For the past week my sourdough starter has been in the maintenance phase. I elected to try the refrigerator method, mostly because it meant less feeding and less flour used.
Knowing me, I would get busy and forget to feed it and then I would have to start all over. Sure, you can skip a day...but beyond that...it's really not recommended.
So Thursday, I pulled the starter out of the fridge to reactivate the growth process.
Using this method, day 3 would now be the bread baking day.
Today - was baking day at my house.
Early this morning (around 7 a.m.) I fed the starter, by discarding half and mixing 1/2 cup 80 degree F water and 1 cup all-purpose flour to the remaining starter. According to my book, it should be ready in about 6 hours.
Time to get ready for church.
After breakfast, church, shopping, and lunch - it was time to start the baking process.
**Using a scale, measure out 16 oz of the ready starter to bake bread. Feed the remaining starter 1 cup 80 degree F water and 2 cups of all-purpose flour and let sit covered on the counter for 2 hours (if using the refrigerator maintenance method) before returning it to the fridge.
5 cups (1 lb 5 oz) all-purpose bread flour
2/3 cup whole wheat flour
1 3/4 cup (14 oz) water
2 1/2 cups (16 oz) ripe starter
2 1/2 tsp salt
* Begin by mixing the ripe starter with the warm water. Hand mixing is recommended, but I use my stand mixer. I like the way it mixes better.
* Add the all-purpose and wheat flours a cup at a time until a well mixed soft ball is formed.
* Cover dough and let rest for 20 minutes.
* Next, add salt to dough ball and mix until dough is soft, well-formed and slightly sticky to the touch.
* Cover dough, and let rest for one hour.
* Uncover dough, flour lightly the dough ball in the bowl before turning it out onto a lightly floured surface for folding. Be careful not to add too much flour, as it will be incorporated into the dough ball.
* Time to fold the dough. Pat the dough ball into a square and then begin folding the square, bringing the top to the middle and then the bottom over the top. Turn the folded dough 90 degrees and repeat this process, gently pressing out the air pockets.
* As dough begins to tighten up, it is time to place the dough back into the bowl, seam side down to rest - covered - for another hour.
* Next, divide the dough. The original recipe I was working with called for the dough to be separated into two large balls. I separate my dough into 2 balls first, one for a regular size loaf pan...and then the 2nd ball into four smaller balls to form mini-loaves.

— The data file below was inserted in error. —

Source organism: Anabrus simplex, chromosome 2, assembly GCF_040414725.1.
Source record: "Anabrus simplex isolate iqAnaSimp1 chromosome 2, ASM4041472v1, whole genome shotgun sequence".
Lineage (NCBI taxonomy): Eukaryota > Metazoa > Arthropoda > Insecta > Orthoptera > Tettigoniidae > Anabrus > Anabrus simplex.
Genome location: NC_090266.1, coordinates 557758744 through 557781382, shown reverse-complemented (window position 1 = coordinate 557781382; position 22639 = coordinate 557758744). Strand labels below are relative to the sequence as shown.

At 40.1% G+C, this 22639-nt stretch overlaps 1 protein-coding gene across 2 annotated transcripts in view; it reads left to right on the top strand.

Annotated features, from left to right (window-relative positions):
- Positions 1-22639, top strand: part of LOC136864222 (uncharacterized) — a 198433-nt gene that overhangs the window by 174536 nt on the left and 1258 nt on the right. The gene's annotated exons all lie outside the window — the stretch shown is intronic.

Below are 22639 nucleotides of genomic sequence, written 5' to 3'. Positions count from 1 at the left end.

* In shaping the dough balls, bring the edges together so that all the corners meet in the middle. I use both hands to work the dough in a continuous motion until the dough begins to feel slightly tight. At that point, I put the shaped balls into my prepared (cooking spray) loaf stones to rest for another hour, covered.
* To bake the bread, the oven needs to be preheated to 450 degrees F. It is helpful to use a spray bottle to spritz the loaves with water while they are baking. This will improve the look and texture of the crust.
* Now to bake. If desired, score the top of the dough with a knife or razor before putting in the oven.
* I set the timer for 10 minutes, to spritz the crust with water and monitor the internal bread temperature. When the core temperature reaches 200 degrees F, it is finished baking. The baking process for the loaf size I bake ranges from 30-45 minutes.
* Once out of the oven, it is important to let the bread rest and cool. Because I use cooking stones, it is important to remove the bread from the stones to prevent the residual heat of the stones from further cooking the crust. The longer the bread sits in the stones, the harder it will become.
* Now we have fresh sourdough bread for our family to enjoy. The trick is of course...not eating it as fast as it is baked. Hot, freshly baked bread is incredibly delicious.
Especially with butter!!